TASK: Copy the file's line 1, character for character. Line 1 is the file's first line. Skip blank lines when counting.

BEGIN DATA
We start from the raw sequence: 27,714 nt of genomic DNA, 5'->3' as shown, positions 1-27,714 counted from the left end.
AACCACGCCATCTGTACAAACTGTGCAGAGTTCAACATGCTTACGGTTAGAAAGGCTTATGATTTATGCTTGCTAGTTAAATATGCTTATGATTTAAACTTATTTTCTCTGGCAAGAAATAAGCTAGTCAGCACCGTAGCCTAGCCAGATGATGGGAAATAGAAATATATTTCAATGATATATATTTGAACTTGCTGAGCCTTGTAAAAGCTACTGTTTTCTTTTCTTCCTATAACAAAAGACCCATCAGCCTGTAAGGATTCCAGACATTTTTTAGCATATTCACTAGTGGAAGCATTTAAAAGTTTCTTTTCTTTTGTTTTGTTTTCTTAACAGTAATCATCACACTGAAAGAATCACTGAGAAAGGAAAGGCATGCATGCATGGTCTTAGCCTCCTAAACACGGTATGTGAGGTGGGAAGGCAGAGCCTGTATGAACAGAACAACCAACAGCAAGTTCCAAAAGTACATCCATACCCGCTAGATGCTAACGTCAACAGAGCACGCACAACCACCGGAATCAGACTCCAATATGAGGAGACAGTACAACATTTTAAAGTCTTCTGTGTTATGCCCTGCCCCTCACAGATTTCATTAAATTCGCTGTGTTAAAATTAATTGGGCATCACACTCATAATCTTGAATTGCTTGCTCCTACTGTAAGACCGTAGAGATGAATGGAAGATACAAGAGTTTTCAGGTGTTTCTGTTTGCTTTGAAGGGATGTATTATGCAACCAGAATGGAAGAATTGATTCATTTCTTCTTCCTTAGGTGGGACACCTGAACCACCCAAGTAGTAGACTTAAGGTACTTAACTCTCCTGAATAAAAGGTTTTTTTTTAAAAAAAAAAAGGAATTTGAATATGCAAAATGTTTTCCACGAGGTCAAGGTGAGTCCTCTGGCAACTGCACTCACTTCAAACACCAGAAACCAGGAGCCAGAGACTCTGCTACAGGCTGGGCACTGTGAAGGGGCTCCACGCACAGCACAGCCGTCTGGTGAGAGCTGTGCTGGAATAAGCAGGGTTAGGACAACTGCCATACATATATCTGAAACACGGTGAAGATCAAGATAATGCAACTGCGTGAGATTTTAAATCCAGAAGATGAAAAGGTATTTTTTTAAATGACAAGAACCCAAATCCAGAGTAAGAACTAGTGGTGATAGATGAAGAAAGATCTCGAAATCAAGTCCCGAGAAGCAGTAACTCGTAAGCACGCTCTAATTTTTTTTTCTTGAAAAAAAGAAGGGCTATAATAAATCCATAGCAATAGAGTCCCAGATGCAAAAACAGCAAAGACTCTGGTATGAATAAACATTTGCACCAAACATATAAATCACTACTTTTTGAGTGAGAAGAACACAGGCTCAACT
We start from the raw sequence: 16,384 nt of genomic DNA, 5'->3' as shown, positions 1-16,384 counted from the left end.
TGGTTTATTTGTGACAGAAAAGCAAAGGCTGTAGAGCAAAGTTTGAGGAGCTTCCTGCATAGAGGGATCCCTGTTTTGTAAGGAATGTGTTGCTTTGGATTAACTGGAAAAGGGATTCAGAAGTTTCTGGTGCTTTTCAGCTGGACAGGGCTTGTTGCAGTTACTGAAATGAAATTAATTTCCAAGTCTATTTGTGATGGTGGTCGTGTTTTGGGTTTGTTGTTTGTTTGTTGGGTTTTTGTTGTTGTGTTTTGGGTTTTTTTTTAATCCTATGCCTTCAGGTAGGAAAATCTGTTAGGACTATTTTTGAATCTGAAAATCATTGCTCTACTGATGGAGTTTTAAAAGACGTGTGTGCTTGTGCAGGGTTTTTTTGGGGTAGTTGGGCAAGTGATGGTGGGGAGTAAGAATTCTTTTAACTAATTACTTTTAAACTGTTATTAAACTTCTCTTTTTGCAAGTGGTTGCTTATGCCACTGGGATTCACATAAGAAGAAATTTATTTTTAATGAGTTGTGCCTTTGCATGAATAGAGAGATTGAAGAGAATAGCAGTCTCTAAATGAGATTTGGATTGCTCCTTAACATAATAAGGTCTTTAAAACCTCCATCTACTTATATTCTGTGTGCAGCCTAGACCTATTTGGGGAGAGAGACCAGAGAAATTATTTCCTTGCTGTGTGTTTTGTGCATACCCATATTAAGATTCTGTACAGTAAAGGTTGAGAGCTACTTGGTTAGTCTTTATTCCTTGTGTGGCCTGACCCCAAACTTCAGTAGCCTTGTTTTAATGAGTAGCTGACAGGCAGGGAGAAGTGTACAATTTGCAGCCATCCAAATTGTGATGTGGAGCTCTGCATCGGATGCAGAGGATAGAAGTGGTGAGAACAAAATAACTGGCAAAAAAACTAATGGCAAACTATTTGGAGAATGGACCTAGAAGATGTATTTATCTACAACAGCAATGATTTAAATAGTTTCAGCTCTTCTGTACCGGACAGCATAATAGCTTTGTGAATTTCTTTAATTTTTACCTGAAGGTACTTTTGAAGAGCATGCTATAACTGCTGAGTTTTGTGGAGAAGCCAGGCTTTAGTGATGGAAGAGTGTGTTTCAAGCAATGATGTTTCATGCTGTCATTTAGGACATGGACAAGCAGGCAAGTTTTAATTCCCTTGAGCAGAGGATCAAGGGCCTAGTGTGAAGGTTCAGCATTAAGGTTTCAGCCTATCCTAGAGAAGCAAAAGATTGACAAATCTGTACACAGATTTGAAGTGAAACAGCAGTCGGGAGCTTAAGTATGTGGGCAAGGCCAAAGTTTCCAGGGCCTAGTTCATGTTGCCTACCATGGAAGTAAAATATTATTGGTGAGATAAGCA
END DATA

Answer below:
We start from the raw sequence: 27,714 nt of genomic DNA, 5'->3' as shown, positions 1-27,714 counted from the left end.